Broadband Access for All:
Sir George Young's Campaign

Broadband in rural areas:
Best practice study
The Countryside Agency's September 2003 Report


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In September 2003 the Countryside Agency published a report, "Broadband in rural areas: Best practice study". You can download the report from by searching with the term 'broadband'.

The report cites 13 case studies of projects to deliver broadband services in rural areas; with one exception they have received some public funding. There is much here that will be useful to local communities who are considering starting their own initiative to provide a local (usually wireless-based) service where commercial providers will not invest. However there are also some important caveats that are not made clear in the report:
  1. There is little evidence that such projects are economically sustainable - able to continue to deliver high quality, dependable service at an attractive price after the initial public funding ends.
  2. Several projects have encountered difficulties because the local community (or the project) lacked some critical skills - which include business and financial skills as well as technical skills.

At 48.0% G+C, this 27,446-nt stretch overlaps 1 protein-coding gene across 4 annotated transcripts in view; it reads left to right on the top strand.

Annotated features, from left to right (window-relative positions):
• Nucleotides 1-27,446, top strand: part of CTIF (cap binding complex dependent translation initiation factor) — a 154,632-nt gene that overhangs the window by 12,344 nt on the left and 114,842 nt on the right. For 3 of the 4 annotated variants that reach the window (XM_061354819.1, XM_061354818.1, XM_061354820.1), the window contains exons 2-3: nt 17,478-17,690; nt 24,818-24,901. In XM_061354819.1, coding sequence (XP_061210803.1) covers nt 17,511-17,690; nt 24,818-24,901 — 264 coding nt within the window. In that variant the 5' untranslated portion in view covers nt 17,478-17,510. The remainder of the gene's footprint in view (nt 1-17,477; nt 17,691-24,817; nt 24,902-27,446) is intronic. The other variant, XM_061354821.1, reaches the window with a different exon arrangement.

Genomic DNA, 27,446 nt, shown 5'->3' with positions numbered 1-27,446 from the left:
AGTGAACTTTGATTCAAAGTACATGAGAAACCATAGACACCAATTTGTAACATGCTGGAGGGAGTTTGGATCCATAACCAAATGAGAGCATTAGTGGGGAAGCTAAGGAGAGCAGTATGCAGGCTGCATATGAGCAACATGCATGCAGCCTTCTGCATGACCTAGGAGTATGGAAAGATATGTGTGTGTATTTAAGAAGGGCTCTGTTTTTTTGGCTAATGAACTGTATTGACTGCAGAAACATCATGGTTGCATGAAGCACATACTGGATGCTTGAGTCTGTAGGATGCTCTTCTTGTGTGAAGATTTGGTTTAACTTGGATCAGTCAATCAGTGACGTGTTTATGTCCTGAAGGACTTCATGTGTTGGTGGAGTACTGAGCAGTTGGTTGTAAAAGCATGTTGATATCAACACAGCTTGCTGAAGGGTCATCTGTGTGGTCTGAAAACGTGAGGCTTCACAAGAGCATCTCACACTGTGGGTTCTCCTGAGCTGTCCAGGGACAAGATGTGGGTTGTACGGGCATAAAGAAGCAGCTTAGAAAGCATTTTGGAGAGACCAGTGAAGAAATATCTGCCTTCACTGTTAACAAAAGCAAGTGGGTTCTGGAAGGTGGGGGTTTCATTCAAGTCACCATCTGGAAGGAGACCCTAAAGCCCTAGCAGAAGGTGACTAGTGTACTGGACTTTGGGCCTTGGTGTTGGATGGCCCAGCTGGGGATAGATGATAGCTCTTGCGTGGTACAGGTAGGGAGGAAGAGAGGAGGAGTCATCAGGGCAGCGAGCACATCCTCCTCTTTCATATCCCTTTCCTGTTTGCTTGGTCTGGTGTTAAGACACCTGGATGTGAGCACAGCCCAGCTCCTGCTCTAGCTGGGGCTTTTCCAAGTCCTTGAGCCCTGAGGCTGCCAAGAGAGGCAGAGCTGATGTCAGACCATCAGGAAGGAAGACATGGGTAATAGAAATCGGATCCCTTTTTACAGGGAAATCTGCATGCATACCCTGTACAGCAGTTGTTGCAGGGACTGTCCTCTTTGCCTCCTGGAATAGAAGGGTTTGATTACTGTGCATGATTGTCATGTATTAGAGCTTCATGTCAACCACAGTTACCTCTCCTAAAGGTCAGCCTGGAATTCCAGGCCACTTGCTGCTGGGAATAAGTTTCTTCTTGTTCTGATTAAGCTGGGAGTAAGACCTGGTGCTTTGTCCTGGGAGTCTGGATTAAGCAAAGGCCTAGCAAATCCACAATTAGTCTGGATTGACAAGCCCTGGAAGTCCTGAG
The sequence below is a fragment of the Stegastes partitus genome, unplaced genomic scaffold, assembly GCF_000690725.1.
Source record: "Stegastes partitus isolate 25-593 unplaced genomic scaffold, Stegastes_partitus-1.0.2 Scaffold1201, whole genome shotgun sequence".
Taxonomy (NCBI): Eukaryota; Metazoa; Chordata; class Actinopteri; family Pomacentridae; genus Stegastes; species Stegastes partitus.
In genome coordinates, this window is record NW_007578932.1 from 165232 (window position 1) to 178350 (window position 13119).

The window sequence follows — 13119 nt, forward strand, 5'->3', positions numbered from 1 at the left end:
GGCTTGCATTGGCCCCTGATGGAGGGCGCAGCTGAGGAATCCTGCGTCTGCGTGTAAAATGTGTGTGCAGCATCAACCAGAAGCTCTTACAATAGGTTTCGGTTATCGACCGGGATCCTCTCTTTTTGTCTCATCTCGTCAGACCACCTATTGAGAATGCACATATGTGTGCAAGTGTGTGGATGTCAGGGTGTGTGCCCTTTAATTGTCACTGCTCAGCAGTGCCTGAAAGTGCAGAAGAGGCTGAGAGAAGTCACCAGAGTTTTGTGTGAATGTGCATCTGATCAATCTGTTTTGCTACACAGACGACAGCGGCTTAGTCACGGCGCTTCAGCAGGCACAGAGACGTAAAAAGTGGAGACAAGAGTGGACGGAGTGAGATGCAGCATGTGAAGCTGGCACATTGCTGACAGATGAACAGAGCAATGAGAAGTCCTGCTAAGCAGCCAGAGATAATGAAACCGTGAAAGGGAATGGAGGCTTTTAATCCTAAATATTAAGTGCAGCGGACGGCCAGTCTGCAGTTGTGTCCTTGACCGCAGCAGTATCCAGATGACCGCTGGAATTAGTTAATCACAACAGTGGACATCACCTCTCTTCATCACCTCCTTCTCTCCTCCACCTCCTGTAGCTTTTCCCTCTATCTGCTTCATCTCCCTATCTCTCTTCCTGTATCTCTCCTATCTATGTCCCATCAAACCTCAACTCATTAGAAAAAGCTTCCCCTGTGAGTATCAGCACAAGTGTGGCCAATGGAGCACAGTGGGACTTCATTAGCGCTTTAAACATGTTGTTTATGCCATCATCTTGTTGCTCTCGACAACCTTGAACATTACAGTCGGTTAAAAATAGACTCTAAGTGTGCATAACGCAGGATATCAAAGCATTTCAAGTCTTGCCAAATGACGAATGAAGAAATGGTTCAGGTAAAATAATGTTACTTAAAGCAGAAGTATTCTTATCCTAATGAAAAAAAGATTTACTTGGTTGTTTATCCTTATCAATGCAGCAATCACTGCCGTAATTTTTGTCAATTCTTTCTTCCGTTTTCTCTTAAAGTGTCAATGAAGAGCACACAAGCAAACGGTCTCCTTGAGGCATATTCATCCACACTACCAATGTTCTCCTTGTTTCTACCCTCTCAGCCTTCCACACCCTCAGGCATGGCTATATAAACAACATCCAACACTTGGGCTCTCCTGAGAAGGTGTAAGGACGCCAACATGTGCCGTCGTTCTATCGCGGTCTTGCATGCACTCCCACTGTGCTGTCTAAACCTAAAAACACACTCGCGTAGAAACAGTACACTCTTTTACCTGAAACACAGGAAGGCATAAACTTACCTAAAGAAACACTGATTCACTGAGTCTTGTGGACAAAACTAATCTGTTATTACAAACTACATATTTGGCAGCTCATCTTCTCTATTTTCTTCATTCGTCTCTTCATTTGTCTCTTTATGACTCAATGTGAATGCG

3. Many such projects are the result of energetic and committed endeavour by one individual or a very small group. There are concerns about how such projects will be sustained if and when the enthusiasm of the group wanes or individuals move.
  4. The report says nothing about technological market sustainability - what happens when a new technology or a new approach from mainstream suppliers delivers the same or better performance from a more robust commercial platform. Or, for example, when price-performance changes reduce the revenues anticipated by the original business plan.

The report, though excellent in what it does cover, was compiled by consultants whose main business appears to come from advising local authorities and communities on the planning and implementation of such local projects. It seems to place emphasis on 'how to do it', without sufficient analysis of the risks and without any commentary as to whether or not this 'bottom up' approach is an appropriate strategy for what the Government and others regard as a service that will be essential for all of us and is already of critical importance to many rural businesses.

Read with care!

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